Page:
April 6, 2006 | WebMemo on International Organizations
The Bush Administration should be applauded for its decision not to seek election to the newly created United Nations Human Rights Council. The 47-seat body is not a significant improvement over the hugely discredited Commission on Human Rights (CHR). The new Council's complete lack of membership criteria renders it open to infiltration and manipulation by the world's worst human rights abusers. Significantly, Burma, Syria, Libya, China, Cuba, Ethiopia, Sudan, Saudi Arabia, and Zimbabwe all voted in favor of the new Council in the General Assembly, in the face of strong U.S. opposition. The brutal North Korean regime has given the Council its ringing endorsement.
With the vulnerabilities of the new Council, the U.S. has made the right decision in adopting a wait and see approach. China, Cuba, and Iran, all notorious human rights violators, have already announced their intention to run for seats on the Council. Should they gain membership, it will be a clear sign that the new Council will be just as impotent as its predecessor. If their applications and those of other dictatorships are rejected, it will demonstrate that UN member states are taking the Council more seriously than the old Commission and that the new body may merit the effort necessary to secure a seat in the future.
For now, however, that seems unlikely. As the New York Times editorialized, while skewering the failure of international human rights group such as Amnesty International and Human Rights Watch to hold the UN to a higher standard, the Council proposal was "so watered down that it has become an ugly sham, offering cover to an unacceptable status quo." The U.S. can use its diplomatic resources more profitably than to pursue now a seat on this unpromising body.
The Failures of the Council
U.S. efforts to advance fundamental reform of the Human Rights Commission were blocked, and opponents of reform carried the day in the General Assembly. The final resolution creating the Human Rights Council contains many disappointing aspects:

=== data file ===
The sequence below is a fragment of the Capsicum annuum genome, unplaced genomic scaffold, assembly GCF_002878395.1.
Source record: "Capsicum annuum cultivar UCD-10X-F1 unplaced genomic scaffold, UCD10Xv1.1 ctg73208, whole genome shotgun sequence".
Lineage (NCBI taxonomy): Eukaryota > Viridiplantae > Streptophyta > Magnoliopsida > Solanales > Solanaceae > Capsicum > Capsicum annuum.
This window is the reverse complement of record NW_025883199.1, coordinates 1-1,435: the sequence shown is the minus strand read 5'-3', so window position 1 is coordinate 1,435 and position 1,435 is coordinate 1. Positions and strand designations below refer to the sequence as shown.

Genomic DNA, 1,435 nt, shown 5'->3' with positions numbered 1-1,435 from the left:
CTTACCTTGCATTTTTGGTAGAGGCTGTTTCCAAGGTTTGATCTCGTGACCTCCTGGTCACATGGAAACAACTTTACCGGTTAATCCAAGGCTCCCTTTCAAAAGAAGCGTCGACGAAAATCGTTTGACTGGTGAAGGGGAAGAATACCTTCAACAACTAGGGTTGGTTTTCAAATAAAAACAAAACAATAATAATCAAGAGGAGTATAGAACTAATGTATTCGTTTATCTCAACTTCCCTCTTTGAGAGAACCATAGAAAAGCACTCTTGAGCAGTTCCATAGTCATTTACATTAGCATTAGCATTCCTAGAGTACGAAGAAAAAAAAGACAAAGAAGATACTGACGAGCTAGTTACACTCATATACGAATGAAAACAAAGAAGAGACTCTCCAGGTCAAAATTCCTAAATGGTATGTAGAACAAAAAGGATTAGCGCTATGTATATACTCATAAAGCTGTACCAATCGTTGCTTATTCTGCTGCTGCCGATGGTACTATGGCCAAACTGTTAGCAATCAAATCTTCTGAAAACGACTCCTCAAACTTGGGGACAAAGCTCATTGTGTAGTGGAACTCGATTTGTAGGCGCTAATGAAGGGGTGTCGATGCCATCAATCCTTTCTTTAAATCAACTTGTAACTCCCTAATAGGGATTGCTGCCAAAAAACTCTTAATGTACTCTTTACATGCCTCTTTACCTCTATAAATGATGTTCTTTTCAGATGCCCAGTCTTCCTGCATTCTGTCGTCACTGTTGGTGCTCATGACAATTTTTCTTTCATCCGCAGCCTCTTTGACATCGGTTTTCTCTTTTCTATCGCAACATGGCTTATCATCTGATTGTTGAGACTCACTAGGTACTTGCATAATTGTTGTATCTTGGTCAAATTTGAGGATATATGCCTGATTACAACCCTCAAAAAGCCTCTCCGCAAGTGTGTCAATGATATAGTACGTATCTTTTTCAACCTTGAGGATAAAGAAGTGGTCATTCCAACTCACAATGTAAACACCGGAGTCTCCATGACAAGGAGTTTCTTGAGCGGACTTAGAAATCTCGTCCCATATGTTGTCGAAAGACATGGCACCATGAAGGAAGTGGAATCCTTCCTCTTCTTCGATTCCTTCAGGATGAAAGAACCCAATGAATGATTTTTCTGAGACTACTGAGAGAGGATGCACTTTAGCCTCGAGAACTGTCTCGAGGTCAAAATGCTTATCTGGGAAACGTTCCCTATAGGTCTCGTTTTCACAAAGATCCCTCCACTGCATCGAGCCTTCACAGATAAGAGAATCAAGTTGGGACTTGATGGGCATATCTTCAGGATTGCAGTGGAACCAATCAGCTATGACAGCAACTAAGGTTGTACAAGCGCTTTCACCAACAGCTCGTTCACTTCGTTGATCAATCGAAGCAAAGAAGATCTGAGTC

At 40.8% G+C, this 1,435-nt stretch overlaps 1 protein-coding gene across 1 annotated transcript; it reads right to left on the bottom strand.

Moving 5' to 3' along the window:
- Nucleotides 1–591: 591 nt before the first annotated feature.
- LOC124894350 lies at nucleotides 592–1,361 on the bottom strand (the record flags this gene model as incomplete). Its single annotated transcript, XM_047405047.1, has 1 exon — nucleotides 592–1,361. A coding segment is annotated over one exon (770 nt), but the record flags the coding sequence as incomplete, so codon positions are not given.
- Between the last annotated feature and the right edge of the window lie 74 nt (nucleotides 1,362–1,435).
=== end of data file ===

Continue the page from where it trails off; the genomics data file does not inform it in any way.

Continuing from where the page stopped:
A Sensible, Principled Decision
The decision by the Bush Administration to forgo seeking a seat on the Human Rights Council is entirely consistent with its principled vote against the UN resolution that established it.
Paradoxically, the U.S. wields greater leverage and influence if it decides not to run for membership. The diplomatic capital the U.S. would have to expend in order to win election would be far better spent pressing our allies and friends to vote for upstanding members of the international community and to adopt rules and procedures that would make the Council's work much more effective. U.S. diplomats should work with other countries to identify and implement a set of preferred outcomes and procedures.
The U.S. should exercise its influence by announcing it will not run for election to the new Council unless specific conditions are met, particularly in terms of membership. For instance, the U.S. should demand that the Council not elect any state listed by Freedom House in "The Worst of the Worst: The World's Most Repressive Societies," any of the worst 60 states listed in Freedom House's "Freedom in the World," or any state subject to Chapter VII Security Council sanctions for human rights abuses or terrorism.
The United States Congress should also announce that future funding for the Human Rights Council will depend on the effectiveness of the new body. Congress should direct the State Department to report on the Council's performance in the upcoming year and restrict funds if the Council fails to meet minimum standards for membership or fails to confront prominent human rights abusers, including long standing abuses in China, Cuba, Sudan, and Zimbabwe.
The U.S. gains very little from joining a defective UN Human Rights Council. Holding back preserves America's moral stance and places greater pressure on other nations to oppose efforts by human rights abusers to hinder the work of the Council just as they did the Human Rights Commission. The U.S. must not seek a seat on the Council if it is tainted by the odor of despotism or tyranny. While making every effort to push for reform, the United States must seek the creation of a complementary human rights body outside of the UN system that would be composed solely of democratic states that adhere to the basic principles of individual liberty and freedom.
Brett D. Schaefer is Jay Kingham Fellow in International Regulatory Affairs, and Nile Gardiner, Ph.D., is the Bernard and Barbara Lomas Fellow, in the Margaret Thatcher Center for Freedom, a division of the Kathryn and Shelby Cullom Davis Institute for International Studies,
 "The Shame of the United Nations", The New York Times, February 26, 2006.